'Riks lena hamari duty hai'
This is one of those rare interviews where the interviewee answers my questions without maintaining eye contact. Dressed in black shorts and a red jersey, with the words Jeev Rakshak printed in white on the back, 26 year-old Abhishek Baban Kamble’s gaze spans as far as upto the horizon, and zooms in as close as the sand grains at our feet.
All the time, efficiently keeping a tab on the hectic activity around — children scampering around their sand castles, women sitting on their dupattas as they bite into a corn corb and call out to their bratty kids and groups of heat-stricken Mumbaiites, who have come for a cool swim and some masti.
The sharp screech of his whistle interrupts my questions midway — he has spotted two teenagers wading into the deep, salty waters, greedy for a big wave.
“The public in Mumbai is full of life, but sometimes, they don’t listen to instructions. They feel we are killing their fun, which is not true. We are here for their safety,” says the senior lifeguard, as he lifts a seven year-old boy by his yellow T-shirt, helping him tackle a giant wave.
His stride is strong and steady, and his feet make deep impressions in the wet sand. At a distance, he spots a group of teenagers swimming towards bigger waves. He asks me to wait, and before I can answer, he has already swum halfway towards the group, bringing them back into the safe, waist-length waters. “The summer and monsoon months are the most crucial for us. It is when the number of people at the beach increases,” says Kamble.
In 2006, his father, who mans a photocopy machine at Kamgar Stadium, Dadar, referred this Sion-Koliwada resident for the post of a lifeguard. “He wanted me to join the navy, but I failed my 12th standard exams, and was not interested in studies. My father is a Hitler. Maine maar bhi khaya hai (I have been beaten up too),” he grins, adding that he only took up the job out of sheer fear of his father’s temper. “My mother told me to do the job for two months and then tell him it wasn’t working out. When I got the job, I didn’t even know how to swim,” says Kamble, who now earns Rs 16,000 a month.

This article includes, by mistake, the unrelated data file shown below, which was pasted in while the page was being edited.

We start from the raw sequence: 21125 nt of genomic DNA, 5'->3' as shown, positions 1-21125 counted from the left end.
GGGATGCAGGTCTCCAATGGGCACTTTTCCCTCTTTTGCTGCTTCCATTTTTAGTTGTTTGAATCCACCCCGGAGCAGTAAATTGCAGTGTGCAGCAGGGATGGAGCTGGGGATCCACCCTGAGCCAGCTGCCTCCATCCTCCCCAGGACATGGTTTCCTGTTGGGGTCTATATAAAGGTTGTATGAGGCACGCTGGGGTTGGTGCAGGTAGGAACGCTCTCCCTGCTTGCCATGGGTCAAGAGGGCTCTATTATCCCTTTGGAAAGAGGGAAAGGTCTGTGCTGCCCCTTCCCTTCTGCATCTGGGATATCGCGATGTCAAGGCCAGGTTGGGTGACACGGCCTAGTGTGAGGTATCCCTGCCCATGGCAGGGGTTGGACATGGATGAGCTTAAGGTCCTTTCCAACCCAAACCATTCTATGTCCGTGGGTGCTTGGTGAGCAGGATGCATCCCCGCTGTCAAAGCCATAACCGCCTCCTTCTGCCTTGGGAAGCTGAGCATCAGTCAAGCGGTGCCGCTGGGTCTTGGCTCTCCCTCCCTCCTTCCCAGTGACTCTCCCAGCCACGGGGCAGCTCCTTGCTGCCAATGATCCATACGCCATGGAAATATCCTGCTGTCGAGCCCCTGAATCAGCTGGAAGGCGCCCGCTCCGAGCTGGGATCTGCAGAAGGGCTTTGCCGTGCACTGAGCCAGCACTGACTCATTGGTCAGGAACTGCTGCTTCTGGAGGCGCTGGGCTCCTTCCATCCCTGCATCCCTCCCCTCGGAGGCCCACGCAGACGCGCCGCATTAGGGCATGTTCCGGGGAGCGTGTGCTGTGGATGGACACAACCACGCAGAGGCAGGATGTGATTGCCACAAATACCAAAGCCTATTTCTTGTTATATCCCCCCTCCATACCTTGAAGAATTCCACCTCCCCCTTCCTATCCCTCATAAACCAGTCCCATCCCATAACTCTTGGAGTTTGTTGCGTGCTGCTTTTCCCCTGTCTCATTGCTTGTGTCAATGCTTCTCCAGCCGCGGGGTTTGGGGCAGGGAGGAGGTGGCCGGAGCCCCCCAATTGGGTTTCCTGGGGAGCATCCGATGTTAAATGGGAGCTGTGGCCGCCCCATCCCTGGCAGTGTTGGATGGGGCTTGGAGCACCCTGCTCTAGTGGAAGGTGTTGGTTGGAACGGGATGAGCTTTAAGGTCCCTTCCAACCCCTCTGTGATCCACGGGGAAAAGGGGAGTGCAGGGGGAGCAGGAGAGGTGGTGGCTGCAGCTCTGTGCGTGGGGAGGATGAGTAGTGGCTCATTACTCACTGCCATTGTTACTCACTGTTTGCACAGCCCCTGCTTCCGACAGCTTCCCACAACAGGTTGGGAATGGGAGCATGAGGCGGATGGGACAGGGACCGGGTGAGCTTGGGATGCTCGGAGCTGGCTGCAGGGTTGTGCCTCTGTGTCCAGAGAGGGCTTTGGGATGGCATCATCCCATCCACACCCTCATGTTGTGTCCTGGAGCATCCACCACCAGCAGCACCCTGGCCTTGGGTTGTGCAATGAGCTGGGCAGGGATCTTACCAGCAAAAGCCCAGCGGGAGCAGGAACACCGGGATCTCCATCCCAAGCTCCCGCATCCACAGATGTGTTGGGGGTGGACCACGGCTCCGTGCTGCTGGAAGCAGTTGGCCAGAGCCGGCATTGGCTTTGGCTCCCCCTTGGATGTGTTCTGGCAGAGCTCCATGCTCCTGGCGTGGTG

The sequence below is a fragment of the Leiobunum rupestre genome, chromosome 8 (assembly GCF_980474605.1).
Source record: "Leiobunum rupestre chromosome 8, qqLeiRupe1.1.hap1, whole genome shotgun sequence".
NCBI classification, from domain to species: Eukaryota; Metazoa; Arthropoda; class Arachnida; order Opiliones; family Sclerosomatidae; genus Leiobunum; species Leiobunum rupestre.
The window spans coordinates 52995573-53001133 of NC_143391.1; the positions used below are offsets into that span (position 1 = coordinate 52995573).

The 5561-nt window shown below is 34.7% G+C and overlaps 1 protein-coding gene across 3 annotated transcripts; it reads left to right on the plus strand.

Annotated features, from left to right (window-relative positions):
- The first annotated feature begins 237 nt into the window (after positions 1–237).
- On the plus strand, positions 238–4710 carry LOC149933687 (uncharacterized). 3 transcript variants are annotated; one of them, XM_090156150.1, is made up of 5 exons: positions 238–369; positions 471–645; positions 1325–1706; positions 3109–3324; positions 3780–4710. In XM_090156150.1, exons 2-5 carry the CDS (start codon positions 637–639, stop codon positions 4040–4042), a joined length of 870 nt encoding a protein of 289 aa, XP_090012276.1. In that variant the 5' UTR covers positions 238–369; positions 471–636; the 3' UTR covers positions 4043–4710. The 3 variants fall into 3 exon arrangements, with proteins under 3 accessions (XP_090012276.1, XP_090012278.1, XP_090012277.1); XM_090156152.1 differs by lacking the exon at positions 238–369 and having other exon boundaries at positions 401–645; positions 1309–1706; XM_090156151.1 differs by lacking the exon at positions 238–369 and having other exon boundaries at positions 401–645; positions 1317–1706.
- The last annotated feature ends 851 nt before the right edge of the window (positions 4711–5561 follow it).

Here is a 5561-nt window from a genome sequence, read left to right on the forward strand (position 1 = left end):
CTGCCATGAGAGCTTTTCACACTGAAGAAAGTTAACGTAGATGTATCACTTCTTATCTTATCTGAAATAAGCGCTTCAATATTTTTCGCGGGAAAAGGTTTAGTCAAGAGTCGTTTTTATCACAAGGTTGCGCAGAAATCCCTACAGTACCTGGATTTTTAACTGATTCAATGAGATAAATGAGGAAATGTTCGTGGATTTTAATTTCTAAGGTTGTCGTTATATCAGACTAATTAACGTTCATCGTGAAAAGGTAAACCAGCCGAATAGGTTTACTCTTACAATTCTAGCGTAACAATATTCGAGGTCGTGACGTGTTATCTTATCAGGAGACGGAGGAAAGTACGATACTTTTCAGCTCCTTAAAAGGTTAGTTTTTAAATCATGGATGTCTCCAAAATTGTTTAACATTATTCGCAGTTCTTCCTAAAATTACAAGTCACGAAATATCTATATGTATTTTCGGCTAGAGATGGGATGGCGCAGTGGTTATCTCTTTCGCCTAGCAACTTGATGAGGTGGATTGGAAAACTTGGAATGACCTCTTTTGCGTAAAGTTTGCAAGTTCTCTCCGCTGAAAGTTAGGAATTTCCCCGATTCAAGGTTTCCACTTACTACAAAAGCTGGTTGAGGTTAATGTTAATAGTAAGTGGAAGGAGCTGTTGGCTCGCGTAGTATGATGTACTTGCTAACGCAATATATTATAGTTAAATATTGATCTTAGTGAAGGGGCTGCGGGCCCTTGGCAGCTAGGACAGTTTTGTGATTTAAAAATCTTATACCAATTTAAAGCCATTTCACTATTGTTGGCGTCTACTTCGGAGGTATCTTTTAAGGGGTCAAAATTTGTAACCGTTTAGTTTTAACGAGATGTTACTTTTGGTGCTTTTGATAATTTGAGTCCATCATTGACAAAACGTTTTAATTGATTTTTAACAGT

Presently on morning duty, Kamble reaches the beach by 7 am six days a week, and takes a brisk walk from Juhu Koliwada to Seven Bungalows, a stretch of 4.5 km. “I keep an eye out for any untoward incidents that may have taken place at night. Sometimes, the sea has brought in big fish and even vessels like the MV Wisdom, that ran around here last year. If I spot a dead body, I alert the chowky,” says Kamble, whose exercise regime involves a three-km jog, 20-minute stretching exercises and four sets, each of 500 counts, of skipping rope. “My food diet is macchi and chapatti that my mother makes,” he says, flashing a smile.
Recalling his first rescue at the beach during his first year on the job, he says, “My senior told me to keep watch, as he went for his tea break. I noticed a movement in the sea, at a distance of 50-60 metres. I saw a hand rising up and disappearing under the waves. I removed my shoes, whistle and cap, grabbed a ring, and jumped in. “I threw the ring at the victim, propped him up from the back and gently asked him to cycle his feet towards the shore. We are trained to talk to and calm the panic-stricken victims,” says Kamble. It worked. When the teenager was brought to safety, he hugged Kamble in a gesture of relief and gratitude.
In team rescue operations, three to four lifeguards perform a practised four-step coordination. “One makes a call to the fire station, one alerts the nearby police chowky, the third one swims into the sea while the fourth one carries the rescue equipment — rescue tube, rope to tug something heavy, buoy and ring. There is no time to think, and every action is crucial,” says Kamble, who has done duty at Girgaum, Dadar and Juhu beach in the past 10 years.
After a decade on the job, Kamble says it is the little gestures, like the ‘thank you’ that people express, that keep him going. “There was a time when I didn’t know how to swim, and now I am rescuing victims. It gives me great satisfaction at the end of the day,” he says, adding that he also recognises moments when they cannot save a victim. “All I do is pray to the samundar devi, and ask her to guide me. I am only doing my duty.” Suddenly, he looks serious.
Being a lifeguard may not be easy, but it has given Kamble confidence. When work hours are over, he unwinds with a swim at Kamgar Stadium, over a football game with his friends or by listening to music. “Today my father is proud of my work. He is even planning to get me married,” he whispers,